My son, Wes and I visited my brother, Steve in
After marveling at a cascading waterfall, climbing a few rocks, and picnicking by a beautiful mountain stream, Steve said, “Now, let me show you something cool!”
We ventured upon an old logging road, and were soon far beyond the tourists. I’m glad Steve was driving and knew where he was going, because I was lost within the first twenty minutes.
We veered off the logging road and up a craggy dirt path, filled with potholes and rocks. Someone should make a commercial about the durability of Steve’s minivan: “Built Dodge Tough!”
The journey was treacherous. I gasped, held my breath and cringed on several occasions. Steve just laughed and kept on trucking up the road.
When we finally reached the summit, after a long bouncing, I finally understood. The spectacular panorama made it all worthwhile!
We could see for miles. Four states were visible from our observation point, though it was difficult to tell where
Tennessee ended and began.
Wes and I found the highest knoll on the mountaintop and stood on it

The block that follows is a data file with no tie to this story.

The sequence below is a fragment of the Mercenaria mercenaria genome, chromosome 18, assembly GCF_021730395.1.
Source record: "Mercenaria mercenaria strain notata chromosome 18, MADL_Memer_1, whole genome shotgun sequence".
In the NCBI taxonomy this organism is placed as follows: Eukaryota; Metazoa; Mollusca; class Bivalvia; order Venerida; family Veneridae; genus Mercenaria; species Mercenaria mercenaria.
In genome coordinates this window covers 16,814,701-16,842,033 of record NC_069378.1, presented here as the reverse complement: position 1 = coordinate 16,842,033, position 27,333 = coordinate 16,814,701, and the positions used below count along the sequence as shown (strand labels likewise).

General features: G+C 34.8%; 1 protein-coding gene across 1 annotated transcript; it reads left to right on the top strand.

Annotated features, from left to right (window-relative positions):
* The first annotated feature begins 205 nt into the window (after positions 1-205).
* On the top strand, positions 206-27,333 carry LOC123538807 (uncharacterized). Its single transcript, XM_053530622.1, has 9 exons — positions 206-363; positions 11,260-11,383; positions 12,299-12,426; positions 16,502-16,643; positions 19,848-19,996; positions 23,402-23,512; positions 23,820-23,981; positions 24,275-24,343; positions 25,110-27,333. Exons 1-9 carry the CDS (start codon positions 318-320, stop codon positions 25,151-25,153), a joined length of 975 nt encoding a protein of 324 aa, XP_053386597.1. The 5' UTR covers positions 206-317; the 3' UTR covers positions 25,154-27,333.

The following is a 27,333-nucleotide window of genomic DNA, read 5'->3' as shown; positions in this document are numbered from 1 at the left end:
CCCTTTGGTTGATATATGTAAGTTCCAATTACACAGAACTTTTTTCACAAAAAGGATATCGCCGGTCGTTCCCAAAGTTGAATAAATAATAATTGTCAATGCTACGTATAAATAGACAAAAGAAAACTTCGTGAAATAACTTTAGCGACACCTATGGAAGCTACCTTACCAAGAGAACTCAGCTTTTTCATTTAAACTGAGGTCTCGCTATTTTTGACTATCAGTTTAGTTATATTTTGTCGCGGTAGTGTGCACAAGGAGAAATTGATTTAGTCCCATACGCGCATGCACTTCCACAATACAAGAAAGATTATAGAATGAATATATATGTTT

triumphantly. Steve beamed while his wife, Sandy, took
pictures. North Carolina
Then, after a few minutes of soaking in the splendor of creation, we hopped back in the minivan, and headed back down the hill.
Reflecting later, I realized something important: You can’t reach a mountain top without a challenging climb. You’ll never have a mountaintop experience if you’re not willing to take the uphill journey. Mountains always include valleys. After the struggle, the view is spectacular.
I also recalled the words of my favorite English poet, William Blake, who said, “Great things happen when men and mountains meet.”
My trip up the mountain gave me a fresh perspective of Moses who scaled Sinai to hear from his Creator, and then climbed Nebo, where God finally brought him home. There is a close connection between mountain tops and heaven.
Some places are sacred spaces. The